There is no natural limit on funding or money in the economy. At the moment, the money that was in the market economy has disappeared with unemployment and reduced demand. It’s like a football game where the ball has been kicked out of play. The players are still there, but until the ball is put back in, they cannot play. The money has gone out of play and it won’t come back unless somebody puts it back. The only source of money that is strong enough to do that is the state. The flow of money only needs to stop when the economy begins to “overheat”– to inflate. But our economies have been flat for a very long time. The context for monetary policy has completely changed since the 1970s.
So, there is hope that we won’t see the return of austerity politics?
Oh, absolutely. Ideas about money that were originally marginalised are becoming mainstream. One of the starting points of the monetary reform movements was the realisation that banks created money out of fresh air. Before then, it was assumed that banks took in savings and lent them out to borrowers. But there was always much more lending than there were deposits, so it became clear that the banks were creating money. What kind of money were they creating? Public money: pounds sterling, euros, dollars. The money supply began to depend on bank lending, and when lending seized up in 2008, the money supply shrunk dramatically. The ensuing crisis forced a kind of recognition, even among central banks and the IMF, that the uncontrolled private creation of money was unsustainable.
We need an economy that upends the priorities of what we pay for or don’t pay for […]
The institutional structures of money are beginning to understand the argument that radical money theorists like myself have been making, and they are shifting their position. The role of the public in the creation and circulation of money is seen as being part of the process of how money operates. We need to start asking questions like, “How much direct funding is possible by the state?” and, “How should bank lending be regulated?” Many discussions can be opened up that enable us to break away from market-based concepts of profit and growth. The public economy works on different principles: it’s about needs, services, and the circulation of money to support this exchange: “I’ll nurse you, you teach my child.” That’s not a market structure, that’s a public structure.
In Finland, more than half of GDP is in the public sector. It’s a public rather than a private economy. The economy of the United States, on the other hand, is about a third public. Balancing the public and the private economies is where money comes in. It is allocation through bank lending, and state spending needs to be at the centre of the debate.
In their role as caregivers, women often find themselves at the sharp end of cuts to public spending. A similar gendered dynamic can be seen in the impacts of environmental change and degradation. How would you describe the link between the feminist and climate movements?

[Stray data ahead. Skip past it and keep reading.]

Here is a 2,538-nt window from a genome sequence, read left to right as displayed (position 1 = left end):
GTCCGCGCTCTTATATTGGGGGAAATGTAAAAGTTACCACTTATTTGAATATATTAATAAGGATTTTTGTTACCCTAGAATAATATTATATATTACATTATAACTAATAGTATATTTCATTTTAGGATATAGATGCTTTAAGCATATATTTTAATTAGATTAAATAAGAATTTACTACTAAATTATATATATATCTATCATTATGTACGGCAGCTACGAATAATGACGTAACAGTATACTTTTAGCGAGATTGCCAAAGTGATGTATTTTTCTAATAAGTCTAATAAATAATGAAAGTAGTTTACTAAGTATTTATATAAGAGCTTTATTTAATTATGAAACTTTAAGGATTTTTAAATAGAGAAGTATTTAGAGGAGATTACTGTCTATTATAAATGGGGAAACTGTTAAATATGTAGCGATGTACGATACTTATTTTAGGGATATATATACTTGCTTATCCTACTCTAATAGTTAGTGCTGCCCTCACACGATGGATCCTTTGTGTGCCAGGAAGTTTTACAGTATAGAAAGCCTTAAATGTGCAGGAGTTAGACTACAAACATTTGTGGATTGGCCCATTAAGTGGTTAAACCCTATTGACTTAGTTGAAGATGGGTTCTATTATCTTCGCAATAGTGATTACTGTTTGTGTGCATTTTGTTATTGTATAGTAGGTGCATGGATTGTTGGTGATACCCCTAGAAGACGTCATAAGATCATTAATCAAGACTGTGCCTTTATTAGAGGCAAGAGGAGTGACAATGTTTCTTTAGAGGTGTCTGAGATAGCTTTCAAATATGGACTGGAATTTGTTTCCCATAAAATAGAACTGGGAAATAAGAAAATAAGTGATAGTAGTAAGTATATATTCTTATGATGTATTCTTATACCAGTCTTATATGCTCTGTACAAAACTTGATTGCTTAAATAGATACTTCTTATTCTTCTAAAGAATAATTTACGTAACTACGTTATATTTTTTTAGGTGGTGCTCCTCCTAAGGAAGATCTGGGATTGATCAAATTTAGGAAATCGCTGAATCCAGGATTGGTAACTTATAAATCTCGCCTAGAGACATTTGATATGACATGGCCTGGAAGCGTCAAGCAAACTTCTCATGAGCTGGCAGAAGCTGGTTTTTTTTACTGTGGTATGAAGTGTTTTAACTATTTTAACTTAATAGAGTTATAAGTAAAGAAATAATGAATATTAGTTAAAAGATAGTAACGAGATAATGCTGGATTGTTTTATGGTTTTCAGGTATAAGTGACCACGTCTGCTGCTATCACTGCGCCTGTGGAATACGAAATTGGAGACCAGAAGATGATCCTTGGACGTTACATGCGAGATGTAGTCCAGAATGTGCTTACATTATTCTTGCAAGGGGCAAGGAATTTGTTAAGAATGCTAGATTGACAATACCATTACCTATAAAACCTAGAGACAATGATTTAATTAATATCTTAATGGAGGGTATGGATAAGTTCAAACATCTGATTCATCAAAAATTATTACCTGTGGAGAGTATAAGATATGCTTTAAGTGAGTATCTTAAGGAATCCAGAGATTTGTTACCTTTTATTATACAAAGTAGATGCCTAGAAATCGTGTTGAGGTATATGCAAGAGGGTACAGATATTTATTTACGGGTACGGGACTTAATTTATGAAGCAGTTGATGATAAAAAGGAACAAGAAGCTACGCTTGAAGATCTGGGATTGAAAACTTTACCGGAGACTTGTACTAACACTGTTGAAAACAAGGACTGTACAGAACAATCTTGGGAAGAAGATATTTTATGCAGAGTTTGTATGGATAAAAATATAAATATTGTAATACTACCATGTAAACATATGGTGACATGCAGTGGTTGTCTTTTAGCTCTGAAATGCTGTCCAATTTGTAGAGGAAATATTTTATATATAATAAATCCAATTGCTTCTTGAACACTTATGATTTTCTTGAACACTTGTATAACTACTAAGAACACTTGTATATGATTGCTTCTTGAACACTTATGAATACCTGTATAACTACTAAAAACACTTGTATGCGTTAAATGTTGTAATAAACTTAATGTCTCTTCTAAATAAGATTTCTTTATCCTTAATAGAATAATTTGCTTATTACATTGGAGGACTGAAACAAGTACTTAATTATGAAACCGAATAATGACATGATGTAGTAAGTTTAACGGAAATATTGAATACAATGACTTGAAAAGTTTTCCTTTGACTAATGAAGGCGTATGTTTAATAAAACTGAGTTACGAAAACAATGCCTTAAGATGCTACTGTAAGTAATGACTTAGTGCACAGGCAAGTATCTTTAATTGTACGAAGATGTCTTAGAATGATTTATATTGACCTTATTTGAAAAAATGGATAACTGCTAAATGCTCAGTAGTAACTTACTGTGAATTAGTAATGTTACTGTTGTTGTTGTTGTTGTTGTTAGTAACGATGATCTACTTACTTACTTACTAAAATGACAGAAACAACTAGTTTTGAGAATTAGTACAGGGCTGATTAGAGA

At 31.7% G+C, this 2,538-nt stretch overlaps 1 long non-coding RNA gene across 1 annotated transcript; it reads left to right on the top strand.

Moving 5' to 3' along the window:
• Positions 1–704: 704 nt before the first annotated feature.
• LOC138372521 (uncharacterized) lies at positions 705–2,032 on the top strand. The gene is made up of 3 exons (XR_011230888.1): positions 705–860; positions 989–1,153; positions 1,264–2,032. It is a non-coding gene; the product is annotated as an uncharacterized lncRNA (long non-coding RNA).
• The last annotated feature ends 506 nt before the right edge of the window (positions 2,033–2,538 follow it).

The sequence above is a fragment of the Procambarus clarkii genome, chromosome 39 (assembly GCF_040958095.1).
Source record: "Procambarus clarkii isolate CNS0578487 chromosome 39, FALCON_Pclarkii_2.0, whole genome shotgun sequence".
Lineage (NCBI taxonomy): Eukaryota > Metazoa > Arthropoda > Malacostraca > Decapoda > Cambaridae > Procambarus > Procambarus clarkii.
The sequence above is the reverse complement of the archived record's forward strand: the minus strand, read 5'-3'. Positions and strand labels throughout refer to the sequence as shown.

I have worries about this. Ecofeminism arose in the 1970s at the same time as ecologism and the second-wave feminist movement. I don’t think the feminist movement has incorporated green thinking at its heart, and I don’t think the green movement has taken feminism to its heart either. The two have been linked by ecofeminists, but they are neither exclusively feminists nor exclusively green – they are ecofeminists. My concern is that the climate debate will fail to integrate feminist thinking. I think it will be largely male-dominated and focus on technical arguments. The idea of the separation between the work of the body and the work of the economy as it is currently structured is probably not going to be broken down. The Green New Deal is likely to be all technological solutions – which will get public funding, but there will probably not be public funding for care and community work. This kind of work most likely won’t be recognised in monetary terms.
The Green New Deal for Europe calls for a care income for people who care for others and the planet. What do you make of such a proposal?
Back in the 1970s there was a campaign for wages for housework. Some feminists were against the idea, arguing that it trapped women in gendered work, in body work. It’s a fair argument when it comes to a care income, which would be a transfer payment from the economy to women or nature for the work they do. What the Green New Deal has to do is integrate work and life, taking into account both ecological time (the time it takes for nature to regenerate) and biological time (the birth-death lifecycle of the body). If the Green New Deal does not integrate work and life in this very complete way, I don’t think it will overcome the care question.
What we want is an economy that prioritises our basic needs. I call it “sufficiency provisioning”: enough for everybody, but not too much or too little. Provisioning brings in unpaid work, convivial work, and community, not just profit-generating activity. Profit should be the last calculation. When it comes to private or public work, the key question to ask is what human need it meets.